Date of Original Version



Technical Report

Rights Management

All Rights Reserved

Abstract or Description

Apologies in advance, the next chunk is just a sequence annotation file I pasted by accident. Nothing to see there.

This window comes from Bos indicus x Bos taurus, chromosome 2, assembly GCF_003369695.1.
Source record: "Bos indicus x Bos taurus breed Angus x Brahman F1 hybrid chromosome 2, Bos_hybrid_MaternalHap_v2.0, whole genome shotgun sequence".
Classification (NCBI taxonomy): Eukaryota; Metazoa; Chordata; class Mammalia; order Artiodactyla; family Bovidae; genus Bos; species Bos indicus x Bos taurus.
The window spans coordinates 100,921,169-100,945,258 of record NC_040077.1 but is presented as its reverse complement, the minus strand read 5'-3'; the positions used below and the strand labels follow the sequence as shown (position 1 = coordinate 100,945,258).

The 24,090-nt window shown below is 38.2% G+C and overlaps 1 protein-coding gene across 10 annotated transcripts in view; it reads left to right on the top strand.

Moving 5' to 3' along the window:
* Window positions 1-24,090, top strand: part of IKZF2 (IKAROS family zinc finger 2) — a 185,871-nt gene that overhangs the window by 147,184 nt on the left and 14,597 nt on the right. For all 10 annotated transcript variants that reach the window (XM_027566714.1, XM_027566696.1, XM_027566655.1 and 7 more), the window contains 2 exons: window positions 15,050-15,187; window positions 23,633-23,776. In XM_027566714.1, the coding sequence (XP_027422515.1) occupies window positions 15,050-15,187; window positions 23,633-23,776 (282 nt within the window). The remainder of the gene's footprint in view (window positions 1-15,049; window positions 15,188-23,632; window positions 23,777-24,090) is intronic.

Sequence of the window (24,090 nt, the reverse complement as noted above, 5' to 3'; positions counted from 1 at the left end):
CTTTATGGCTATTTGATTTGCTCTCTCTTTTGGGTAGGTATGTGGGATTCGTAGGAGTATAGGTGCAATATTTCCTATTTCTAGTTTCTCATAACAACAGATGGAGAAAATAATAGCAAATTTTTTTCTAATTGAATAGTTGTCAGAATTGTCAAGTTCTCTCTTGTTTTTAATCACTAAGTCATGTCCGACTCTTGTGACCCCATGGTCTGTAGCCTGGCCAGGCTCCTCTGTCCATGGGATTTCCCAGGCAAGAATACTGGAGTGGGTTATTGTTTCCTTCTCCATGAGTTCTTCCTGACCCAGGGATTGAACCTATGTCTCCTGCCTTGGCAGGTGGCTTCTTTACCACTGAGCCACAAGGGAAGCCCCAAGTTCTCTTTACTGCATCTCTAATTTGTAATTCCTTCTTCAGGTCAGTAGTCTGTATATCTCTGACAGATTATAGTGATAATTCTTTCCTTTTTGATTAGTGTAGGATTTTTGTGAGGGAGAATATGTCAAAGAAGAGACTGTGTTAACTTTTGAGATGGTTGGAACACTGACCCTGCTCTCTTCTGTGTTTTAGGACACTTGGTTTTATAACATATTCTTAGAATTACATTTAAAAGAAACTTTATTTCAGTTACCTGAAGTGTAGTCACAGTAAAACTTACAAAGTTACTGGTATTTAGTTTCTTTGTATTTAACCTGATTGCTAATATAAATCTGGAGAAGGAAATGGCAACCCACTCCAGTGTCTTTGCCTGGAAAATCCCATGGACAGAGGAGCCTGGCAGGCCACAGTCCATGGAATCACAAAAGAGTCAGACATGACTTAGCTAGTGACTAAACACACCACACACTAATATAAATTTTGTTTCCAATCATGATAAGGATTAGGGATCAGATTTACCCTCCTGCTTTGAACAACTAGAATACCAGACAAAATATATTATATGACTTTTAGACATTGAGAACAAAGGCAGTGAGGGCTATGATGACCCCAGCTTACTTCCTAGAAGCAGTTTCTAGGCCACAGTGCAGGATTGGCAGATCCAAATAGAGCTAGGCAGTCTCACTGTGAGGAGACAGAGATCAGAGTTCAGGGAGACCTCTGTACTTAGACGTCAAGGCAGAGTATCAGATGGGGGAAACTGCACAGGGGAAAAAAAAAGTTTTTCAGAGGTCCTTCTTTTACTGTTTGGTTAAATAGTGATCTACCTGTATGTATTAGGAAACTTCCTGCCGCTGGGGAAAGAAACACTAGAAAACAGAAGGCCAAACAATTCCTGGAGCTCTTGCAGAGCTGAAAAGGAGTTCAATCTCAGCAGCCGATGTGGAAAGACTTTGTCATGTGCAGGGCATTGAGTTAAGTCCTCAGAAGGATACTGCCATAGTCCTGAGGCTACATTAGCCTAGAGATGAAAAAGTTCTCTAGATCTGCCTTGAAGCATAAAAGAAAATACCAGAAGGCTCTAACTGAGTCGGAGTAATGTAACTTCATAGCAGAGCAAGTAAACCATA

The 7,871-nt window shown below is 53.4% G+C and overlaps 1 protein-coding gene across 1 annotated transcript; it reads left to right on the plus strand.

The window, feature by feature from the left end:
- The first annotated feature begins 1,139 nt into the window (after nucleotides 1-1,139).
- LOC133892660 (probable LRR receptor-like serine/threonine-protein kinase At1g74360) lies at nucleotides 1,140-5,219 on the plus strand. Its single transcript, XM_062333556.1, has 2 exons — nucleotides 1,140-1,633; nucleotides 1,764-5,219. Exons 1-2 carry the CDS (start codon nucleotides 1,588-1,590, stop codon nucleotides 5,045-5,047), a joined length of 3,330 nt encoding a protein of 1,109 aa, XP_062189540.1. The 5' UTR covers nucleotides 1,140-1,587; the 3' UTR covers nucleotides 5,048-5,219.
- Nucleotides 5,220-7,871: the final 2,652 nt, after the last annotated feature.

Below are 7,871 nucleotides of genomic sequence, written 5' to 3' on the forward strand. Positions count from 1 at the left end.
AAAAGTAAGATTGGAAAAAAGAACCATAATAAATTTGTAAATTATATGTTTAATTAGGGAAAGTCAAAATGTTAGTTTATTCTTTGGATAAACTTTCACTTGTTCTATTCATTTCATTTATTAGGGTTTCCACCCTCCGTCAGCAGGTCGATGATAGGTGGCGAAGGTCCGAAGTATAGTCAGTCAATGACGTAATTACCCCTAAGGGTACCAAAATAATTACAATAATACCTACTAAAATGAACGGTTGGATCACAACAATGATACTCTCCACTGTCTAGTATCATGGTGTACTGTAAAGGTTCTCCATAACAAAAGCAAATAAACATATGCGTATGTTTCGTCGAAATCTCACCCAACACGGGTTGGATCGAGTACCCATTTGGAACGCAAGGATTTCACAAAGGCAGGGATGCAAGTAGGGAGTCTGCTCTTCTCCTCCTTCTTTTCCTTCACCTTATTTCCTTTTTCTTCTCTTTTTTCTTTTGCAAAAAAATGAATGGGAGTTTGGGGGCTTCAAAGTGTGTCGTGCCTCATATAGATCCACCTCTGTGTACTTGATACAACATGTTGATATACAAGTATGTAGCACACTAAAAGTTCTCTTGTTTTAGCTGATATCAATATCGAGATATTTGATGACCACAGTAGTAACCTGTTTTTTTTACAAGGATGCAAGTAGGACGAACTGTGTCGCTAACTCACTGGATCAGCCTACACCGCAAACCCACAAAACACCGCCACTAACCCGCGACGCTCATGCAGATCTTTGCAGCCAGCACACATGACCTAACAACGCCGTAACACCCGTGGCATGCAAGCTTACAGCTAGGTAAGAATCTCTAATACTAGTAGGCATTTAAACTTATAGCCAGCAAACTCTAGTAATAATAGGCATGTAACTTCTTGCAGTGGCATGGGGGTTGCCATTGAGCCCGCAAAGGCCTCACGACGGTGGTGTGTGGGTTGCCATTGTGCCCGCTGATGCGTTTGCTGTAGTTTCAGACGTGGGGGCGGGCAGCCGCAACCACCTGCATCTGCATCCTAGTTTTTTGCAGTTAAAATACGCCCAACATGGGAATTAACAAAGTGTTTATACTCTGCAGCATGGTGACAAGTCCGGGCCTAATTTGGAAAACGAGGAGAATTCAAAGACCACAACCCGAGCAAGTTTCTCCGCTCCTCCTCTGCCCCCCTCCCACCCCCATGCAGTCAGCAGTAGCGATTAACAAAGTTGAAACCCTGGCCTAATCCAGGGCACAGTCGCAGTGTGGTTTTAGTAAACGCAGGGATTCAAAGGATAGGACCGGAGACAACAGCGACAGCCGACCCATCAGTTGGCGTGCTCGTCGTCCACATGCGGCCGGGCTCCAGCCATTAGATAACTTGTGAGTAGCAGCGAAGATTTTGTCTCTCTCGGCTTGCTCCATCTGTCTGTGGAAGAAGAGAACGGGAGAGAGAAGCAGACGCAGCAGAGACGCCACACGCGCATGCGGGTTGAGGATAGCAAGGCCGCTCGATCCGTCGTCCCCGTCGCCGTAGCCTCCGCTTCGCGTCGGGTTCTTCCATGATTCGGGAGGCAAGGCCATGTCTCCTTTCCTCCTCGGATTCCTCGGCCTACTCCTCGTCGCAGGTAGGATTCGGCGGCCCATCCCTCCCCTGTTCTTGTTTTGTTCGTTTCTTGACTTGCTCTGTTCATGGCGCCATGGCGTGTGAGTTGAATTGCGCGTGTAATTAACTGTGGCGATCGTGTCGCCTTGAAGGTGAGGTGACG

A central question in designing server farms today is how to efficiently provision the number of servers to handle unpredictable demand patterns, so as to extract the best performance while not wasting energy. While one would like to turn servers off when they become idle to save energy, the large setup cost (both, in terms of setup time and energy penalty) needed to switch the server back on can adversely affect performance. The problem is made more complex by the fact that today’s servers provide multiple sleep or standby states which trade off the setup cost with the power consumed while the server is ‘sleeping’. With so many controls, finding the optimal server pool management policy is an almost intractable problem – How many servers should be on at any given time, how many should be off, and how many should be in some sleep state? In this paper, we analyze server farm management policies, and prove that it suffices to consider a small, natural class of policies to guarantee near-optimal behavior. We employ the popular metric of Energy-Response time Product (ERP) to capture the energy-performance tradeoff, and present the first theoretical results on the optimality of server farm policies under both stationary and timevarying demand patterns. We find that there exists a very small set of natural policies that always contains the optimal policy for a single server, and a near-optimal policy for multi-server systems, for a stationary demand pattern. We also consider server farm management policies for time-varying demand patterns and propose a robust, traffic-oblivious policy which is asymptotically optimal as the load becomes large.